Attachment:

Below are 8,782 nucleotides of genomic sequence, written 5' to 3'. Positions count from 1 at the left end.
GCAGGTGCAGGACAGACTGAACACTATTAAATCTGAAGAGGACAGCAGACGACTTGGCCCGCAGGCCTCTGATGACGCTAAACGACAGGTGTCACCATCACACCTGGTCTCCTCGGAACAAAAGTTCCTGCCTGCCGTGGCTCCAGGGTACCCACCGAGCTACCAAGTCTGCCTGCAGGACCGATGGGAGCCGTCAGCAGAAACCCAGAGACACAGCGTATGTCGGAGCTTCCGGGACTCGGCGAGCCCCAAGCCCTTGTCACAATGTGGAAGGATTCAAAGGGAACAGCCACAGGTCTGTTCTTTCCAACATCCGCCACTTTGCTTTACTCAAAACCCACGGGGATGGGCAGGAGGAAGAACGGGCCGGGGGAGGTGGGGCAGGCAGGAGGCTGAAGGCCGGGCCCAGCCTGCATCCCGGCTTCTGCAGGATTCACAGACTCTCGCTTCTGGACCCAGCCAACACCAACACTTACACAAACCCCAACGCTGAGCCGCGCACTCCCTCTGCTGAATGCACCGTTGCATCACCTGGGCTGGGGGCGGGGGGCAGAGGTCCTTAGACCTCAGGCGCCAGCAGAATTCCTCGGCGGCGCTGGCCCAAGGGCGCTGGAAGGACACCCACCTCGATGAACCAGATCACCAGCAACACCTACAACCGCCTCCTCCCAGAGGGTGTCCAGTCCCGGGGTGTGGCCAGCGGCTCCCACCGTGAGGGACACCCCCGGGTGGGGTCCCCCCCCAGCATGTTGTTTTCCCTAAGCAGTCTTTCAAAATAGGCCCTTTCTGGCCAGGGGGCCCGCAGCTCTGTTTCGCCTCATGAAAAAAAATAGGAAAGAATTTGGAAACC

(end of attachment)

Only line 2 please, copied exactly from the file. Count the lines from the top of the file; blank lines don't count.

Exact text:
GCAGGTGCAGGACAGACTGAACACTATTAAATCTGAAGAGGACAGCAGACGACTTGGCCCGCAGGCCTCTGATGACGCTAAACGACAGGTGTCACCATCACACCTGGTCTCCTCGGAACAAAAGTTCCTGCCTGCCGTGGCTCCAGGGTACCCACCGAGCTACCAAGTCTGCCTGCAGGACCGATGGGAGCCGTCAGCAGAAACCCAGAGACACAGCGTATGTCGGAGCTTCCGGGACTCGGCGAGCCCCAAGCCCTTGTCACAATGTGGAAGGATTCAAAGGGAACAGCCACAGGTCTGTTCTTTCCAACATCCGCCACTTTGCTTTACTCAAAACCCACGGGGATGGGCAGGAGGAAGAACGGGCCGGGGGAGGTGGGGCAGGCAGGAGGCTGAAGGCCGGGCCCAGCCTGCATCCCGGCTTCTGCAGGATTCACAGACTCTCGCTTCTGGACCCAGCCAACACCAACACTTACACAAACCCCAACGCTGAGCCGCGCACTCCCTCTGCTGAATGCACCGTTGCATCACCTGGGCTGGGGGCGGGGGGCAGAGGTCCTTAGACCTCAGGCGCCAGCAGAATTCCTCGGCGGCGCTGGCCCAAGGGCGCTGGAAGGACACCCACCTCGATGAACCAGATCACCAGCAACACCTACAACCGCCTCCTCCCAGAGGGTGTCCAGTCCCGGGGTGTGGCCAGCGGCTCCCACCGTGAGGGACACCCCCGGGTGGGGTCCCCCCCCAGCATGTTGTTTTCCCTAAGCAGTCTTTCAAAATAGGCCCTTTCTGGCCAGGGGGCCCGCAGCTCTGTTTCGCCTCATGAAAAAAAATAGGAAAGAATTTGGAAACC